Skip to comments.Geology Picture of the Week, June 18-24, 2006: Kilauea Vent and Sand Boil Challenge
Posted on 06/21/2006 1:38:28 PM PDT by cogitator
Active lava pond in the East Pond Vent, Pu'u O'o, Kilauea, Hawaii:
CHALLENGE: Find a good picture of a freshwater spring sand boil. This is where the water of a spring is emerging from a sandy bottom, and the sand "boils" where the water flow is strongest. Example:
The white area is a sand boil in a Florida freshwater spring. What I need is a high-quality close-up example of this for a demonstration. (Not critical, but it would be helpful.)
** ping **
There is a wonderful little spring with a sand boil under only 3 or 4 inches of water near Peterborough Ontario. Any Freepers in the area?
Will keep looking....
There is a small approximately 24" dia sand boil on the northern end of Cumberland islandNational Sea Shore.
It doesn't have a pond above it. If you put your hand in slowly it will penetrate but if you hit with your fist it will resist.
It is near Mount Cumberland Isalnd.... elevation 35 feet.
There are several nice sand boils in the Juniper Springs area in the Ocala NF, Florida. The Rainbow River has a couple on the side of the main spring. They are now off limits. Google these to see if anyone has posted a pic.
There are images of sand boils from the November 2002 mag 7.3 quake along the Denali Fault at the U. of Alaska Fairbanks Seismology website here:
Sand boils created in the January 6, 2001 Bhuj, India earthquake (moment magnitude 7.6).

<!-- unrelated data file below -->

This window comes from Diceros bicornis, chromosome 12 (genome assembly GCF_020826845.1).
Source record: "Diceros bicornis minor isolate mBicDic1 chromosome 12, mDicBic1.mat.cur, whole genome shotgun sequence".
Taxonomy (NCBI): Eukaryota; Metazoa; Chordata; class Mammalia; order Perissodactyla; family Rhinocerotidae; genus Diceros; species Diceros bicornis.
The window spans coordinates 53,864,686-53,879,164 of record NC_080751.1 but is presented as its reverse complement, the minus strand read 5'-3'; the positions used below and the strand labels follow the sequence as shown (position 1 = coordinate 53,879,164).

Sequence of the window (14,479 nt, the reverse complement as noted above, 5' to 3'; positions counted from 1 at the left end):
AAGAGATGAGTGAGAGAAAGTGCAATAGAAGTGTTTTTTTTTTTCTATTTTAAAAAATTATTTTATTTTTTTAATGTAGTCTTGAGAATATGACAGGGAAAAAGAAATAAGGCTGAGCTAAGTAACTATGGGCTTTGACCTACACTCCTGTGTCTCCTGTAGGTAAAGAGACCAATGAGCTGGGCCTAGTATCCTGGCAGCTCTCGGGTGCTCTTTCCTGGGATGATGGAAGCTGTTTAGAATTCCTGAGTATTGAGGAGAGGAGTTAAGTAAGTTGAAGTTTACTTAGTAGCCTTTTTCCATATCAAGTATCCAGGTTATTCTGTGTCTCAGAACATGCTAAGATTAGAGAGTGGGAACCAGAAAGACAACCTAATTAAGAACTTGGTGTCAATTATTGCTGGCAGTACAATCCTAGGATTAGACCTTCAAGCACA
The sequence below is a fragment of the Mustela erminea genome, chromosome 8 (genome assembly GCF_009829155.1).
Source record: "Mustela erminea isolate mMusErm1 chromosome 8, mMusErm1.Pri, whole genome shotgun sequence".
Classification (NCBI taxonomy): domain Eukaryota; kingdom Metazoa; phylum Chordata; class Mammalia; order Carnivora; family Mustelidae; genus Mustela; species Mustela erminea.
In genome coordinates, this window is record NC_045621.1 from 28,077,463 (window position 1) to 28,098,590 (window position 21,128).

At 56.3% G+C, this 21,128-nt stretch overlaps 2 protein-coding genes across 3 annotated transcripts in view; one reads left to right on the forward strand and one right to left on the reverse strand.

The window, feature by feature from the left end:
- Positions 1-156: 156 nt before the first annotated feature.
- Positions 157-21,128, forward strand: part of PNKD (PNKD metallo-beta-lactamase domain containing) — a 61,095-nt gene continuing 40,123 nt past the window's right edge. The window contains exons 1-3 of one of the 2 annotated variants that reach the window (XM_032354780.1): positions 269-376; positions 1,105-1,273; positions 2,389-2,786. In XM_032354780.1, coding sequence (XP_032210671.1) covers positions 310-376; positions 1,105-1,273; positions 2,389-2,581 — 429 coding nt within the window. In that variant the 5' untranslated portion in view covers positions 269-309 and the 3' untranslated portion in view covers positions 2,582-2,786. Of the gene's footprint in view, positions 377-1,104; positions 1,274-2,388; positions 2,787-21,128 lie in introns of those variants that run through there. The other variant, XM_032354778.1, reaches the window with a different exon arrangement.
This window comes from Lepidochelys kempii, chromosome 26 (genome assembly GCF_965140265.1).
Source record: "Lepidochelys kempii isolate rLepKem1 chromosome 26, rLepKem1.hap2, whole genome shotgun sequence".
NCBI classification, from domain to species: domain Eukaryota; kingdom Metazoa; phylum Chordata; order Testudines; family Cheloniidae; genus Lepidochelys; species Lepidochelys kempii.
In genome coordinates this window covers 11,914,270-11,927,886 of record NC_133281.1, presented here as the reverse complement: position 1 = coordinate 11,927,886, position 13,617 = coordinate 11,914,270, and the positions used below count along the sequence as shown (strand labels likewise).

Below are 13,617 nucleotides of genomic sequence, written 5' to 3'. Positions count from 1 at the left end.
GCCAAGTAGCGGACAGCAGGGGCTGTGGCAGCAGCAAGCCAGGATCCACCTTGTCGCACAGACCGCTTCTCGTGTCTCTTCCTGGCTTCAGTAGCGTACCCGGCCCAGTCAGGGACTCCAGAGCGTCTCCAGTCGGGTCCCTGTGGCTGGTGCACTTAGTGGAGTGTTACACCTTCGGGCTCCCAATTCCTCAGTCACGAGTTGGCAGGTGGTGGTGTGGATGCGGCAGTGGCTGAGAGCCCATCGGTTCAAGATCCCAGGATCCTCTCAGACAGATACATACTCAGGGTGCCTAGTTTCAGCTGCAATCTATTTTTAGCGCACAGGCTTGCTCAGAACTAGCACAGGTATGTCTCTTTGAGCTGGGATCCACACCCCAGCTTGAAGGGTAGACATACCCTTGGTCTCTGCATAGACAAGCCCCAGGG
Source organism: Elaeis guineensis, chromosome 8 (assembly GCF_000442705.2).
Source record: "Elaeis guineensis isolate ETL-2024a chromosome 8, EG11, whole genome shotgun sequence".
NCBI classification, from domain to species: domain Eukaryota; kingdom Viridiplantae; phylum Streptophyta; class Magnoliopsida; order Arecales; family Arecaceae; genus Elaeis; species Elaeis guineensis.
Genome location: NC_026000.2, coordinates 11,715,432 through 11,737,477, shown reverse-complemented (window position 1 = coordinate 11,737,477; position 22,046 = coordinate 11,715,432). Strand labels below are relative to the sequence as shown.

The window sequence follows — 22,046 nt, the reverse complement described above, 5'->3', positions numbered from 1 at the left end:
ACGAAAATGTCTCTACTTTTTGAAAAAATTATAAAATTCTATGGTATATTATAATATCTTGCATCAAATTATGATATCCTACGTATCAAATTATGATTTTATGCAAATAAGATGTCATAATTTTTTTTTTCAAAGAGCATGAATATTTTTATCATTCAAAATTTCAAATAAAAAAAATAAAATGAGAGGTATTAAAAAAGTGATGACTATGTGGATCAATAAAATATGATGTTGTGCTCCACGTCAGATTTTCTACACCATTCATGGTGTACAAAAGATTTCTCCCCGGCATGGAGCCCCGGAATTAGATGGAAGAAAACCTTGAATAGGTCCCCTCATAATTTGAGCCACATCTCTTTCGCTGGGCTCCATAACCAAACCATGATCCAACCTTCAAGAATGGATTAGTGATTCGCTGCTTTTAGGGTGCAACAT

Such features are caused by soil losing its internal cohesion (friction between soil particles) during the strong shaking of a large earthquake, a process called liquefaction. During liquefaction, the soil settles (consolidates), and extracted water may be forced to the surface. In sand boils, expelled water caries sand particles with it to the surface through volcano-like vents that may cover large areas with sand (sand boils are also called sand volcanoes). Liquefaction can also cause foundation failure during earthquakes as soil consolidates, and is a serious hazard in seismic regions with sandy or other porous soils. Ancient sand boil features, for example in exposed channel banks of the Pacific Northwest, are indicators of prehistoric strong shaking. Before sand boils were understood, some fossil examples were conjectured to be preserved animals burrows! The largest of the Bhuj boils shown is approximately 2 m in diameter.
[ Photo by C.P. Rajendran; reproduced from the cover of Seismological Research Letters, July/August, 2002.]
For more information: Soil Liquefaction Web Site at the University of Washington
Check out the pic in lower right side
This is the sand boil area at Juniper Springs
For others to see, I linked the page below.
We used to play in these springs 45 years ago before they closed it off. I remember my body bubbling up and down with the water pressure and feeling like I was on some kind of foamy material. I was a kid of 8 at the time. We sometimes felt that it might pull us under but it never did. There were alligators nearby too that gave us a challenge.
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